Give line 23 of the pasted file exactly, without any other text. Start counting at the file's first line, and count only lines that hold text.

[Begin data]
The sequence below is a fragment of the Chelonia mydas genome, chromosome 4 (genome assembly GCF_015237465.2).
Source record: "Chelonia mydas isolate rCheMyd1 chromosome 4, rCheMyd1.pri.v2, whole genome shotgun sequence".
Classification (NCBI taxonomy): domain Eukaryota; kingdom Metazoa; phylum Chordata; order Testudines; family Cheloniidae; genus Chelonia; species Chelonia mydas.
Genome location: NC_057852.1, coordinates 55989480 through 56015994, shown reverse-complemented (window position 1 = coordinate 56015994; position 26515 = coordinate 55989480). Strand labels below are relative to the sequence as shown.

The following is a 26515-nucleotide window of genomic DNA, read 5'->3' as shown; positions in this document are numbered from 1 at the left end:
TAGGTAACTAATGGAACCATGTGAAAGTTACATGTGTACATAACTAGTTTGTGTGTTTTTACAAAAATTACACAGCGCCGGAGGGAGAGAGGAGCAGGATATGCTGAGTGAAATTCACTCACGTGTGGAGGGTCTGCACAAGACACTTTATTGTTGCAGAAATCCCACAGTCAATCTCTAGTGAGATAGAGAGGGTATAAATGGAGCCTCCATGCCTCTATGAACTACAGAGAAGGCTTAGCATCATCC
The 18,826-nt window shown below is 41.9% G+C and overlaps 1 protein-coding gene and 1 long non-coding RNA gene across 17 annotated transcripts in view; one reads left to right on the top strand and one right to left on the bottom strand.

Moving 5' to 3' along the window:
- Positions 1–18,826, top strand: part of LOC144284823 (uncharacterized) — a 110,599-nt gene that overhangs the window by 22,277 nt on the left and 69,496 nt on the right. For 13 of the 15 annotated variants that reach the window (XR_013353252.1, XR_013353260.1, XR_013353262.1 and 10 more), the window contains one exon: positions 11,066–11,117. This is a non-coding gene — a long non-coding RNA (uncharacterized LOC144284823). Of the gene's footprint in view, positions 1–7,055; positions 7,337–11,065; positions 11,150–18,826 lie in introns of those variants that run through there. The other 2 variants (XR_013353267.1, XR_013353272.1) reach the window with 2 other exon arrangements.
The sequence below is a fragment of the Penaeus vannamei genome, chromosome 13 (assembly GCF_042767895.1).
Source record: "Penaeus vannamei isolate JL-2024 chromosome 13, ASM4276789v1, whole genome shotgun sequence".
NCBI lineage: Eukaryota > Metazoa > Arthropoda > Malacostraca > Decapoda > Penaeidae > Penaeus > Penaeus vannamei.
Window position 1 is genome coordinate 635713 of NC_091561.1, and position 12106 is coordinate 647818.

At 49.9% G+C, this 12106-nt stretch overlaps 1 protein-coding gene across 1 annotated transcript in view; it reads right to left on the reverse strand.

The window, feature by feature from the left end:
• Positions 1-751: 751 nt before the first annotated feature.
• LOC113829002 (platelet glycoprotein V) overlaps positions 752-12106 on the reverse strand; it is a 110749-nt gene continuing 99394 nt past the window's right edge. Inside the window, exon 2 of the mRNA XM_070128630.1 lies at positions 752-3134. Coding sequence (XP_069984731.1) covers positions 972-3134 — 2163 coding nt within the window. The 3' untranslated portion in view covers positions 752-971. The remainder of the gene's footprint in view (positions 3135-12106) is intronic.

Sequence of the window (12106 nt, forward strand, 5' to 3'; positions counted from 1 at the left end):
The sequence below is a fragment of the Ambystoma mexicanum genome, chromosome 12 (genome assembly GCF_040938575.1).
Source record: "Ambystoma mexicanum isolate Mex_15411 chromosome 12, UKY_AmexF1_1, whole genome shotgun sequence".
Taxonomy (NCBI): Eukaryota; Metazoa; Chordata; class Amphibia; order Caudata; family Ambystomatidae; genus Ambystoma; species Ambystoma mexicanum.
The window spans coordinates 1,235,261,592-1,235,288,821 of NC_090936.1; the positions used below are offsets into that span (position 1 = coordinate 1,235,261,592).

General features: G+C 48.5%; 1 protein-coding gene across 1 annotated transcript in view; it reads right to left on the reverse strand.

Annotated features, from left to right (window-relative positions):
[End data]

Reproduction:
General features: G+C 48.5%; 1 protein-coding gene across 1 annotated transcript in view; it reads right to left on the reverse strand.